- The interplay between copyright law and libraries
- In pursuit of principles for a library privilege in the digital networked environment
- Award date
- 16 November 2018
- Number of pages
- Document type
- PhD thesis
- Faculty of Law (FdR)
- Institute for Information Law (IViR)
While libraries are nowadays evolving from traditional brick-and-mortar entities to digital infrastructures, contemporary copyright laws mainly seem to adhere to the former perspective. This thesis assesses how the principles for a future library privilege in copyright law should reflect the evolving library concept in the digital networked environment, given the persistent importance of independent, reliable actors such as libraries to counter (societal) issues including ‘fake news’, the ‘digital divide’ and the ‘information overload’.
The interdisciplinary, doctrinal, comparative, and normative research conceptualizes ‘libraries’ from library and information sciences and copyright perspectives. The assessment framework of libraries’ main characteristics (summarized as ‘institutional organization’, ‘purpose’ and ‘functions’) is taken to the legal analyses of US, EU, German and Dutch copyright law. Hence, libraries are assessed through a copyright lens, whereas copyright law is measured against recurring library characteristics on the traditional-evolving spectrum.
The thesis makes a case for a ‘libratory’ copyright law, i.e. a copyright law that strives to flexibly reconcile the interests of rightholders, libraries, users and society at large. Keeping in mind the linguistic, interpretative and conceptual issues and fundamental rights implications, and given the shared goals of libraries and copyright in the organization and dissemination of information, the thesis argues that copyright law should facilitate library functions in this regard at least to some extent. The research results in articulating foundational principles (basic principles, form and character) and substantive principles (content and conditions). The proposed overarching principle is a minimum safeguard-approach. Related principles cover desirability, legal certainty and clarity v. flexibility, a mandatory and non-overridable character, effectiveness, functional equivalence and dynamic interpretation, while the evolving nature of the identified library characteristics should be recognized.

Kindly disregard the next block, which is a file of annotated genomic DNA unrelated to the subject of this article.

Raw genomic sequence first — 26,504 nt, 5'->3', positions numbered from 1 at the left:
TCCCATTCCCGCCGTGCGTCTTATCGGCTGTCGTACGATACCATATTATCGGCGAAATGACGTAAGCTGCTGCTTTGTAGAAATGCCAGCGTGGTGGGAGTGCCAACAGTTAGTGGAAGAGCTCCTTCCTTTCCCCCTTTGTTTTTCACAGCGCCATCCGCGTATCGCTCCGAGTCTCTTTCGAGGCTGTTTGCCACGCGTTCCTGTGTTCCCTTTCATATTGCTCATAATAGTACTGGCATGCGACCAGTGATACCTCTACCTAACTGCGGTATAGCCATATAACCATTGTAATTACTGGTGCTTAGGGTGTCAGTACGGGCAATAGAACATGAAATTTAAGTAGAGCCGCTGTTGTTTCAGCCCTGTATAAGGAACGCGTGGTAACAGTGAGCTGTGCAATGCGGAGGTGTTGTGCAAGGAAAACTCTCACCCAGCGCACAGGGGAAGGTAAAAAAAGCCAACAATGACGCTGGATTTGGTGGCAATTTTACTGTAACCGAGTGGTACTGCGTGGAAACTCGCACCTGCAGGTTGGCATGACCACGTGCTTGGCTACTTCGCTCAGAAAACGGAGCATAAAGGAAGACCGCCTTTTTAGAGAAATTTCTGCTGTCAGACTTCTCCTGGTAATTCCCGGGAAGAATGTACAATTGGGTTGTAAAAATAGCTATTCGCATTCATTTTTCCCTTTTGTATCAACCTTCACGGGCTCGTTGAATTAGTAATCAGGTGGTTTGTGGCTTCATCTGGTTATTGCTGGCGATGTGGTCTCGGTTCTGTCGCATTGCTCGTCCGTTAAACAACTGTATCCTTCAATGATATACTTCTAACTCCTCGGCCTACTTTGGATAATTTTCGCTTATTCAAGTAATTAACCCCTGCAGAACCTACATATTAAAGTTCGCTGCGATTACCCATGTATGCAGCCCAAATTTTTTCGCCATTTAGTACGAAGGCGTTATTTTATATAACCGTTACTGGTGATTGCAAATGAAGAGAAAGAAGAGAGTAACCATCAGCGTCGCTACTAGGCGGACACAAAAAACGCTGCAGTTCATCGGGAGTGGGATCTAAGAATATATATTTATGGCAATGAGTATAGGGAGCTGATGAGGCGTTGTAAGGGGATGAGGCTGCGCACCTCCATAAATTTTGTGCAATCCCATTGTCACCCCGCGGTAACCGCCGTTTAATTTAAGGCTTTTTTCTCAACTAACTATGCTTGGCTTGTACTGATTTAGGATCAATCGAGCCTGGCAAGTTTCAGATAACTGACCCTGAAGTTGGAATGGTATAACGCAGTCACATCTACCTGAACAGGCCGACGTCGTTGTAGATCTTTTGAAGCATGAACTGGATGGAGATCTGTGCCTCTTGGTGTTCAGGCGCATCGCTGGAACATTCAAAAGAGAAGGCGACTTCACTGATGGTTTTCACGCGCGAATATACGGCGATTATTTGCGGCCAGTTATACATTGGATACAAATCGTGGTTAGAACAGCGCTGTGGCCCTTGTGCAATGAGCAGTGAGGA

Thesis (complete) (Embargo up to and including 16 November 2020)
Chapter 1: Introduction (Embargo up to and including 16 November 2020)
Chapter 2: Libraries: Origins, development, mission and functions (Embargo up to and including 16 November 2020)
Chapter 3: Copyright: Libraries’ institutional organization, purpose and functions through a copyright lens (Embargo up to and including 16 November 2020)
Chapter 4: Normative assessment: Comparing and criticizing the status quo of the library privilege in copyright law on the traditional-evolving spectrum (Embargo up to and including 16 November 2020)
Chapter 5: Summary, conclusions and recommendations: The principles for a library privilege in copyright law in the digital networked environment (Embargo up to and including 16 November 2020)
Summary (Embargo up to and including 16 November 2020)
Nederlandse samenvatting (Embargo up to and including 16 November 2020)
Bibliography (Embargo up to and including 16 November 2020)
Annex i: Selection of national copyright provisions (Embargo up to and including 16 November 2020)
Annex ii: Charts of the library’s position under the copyright laws of the US, the EU, Germany and The Netherlands (Embargo up to and including 16 November 2020)
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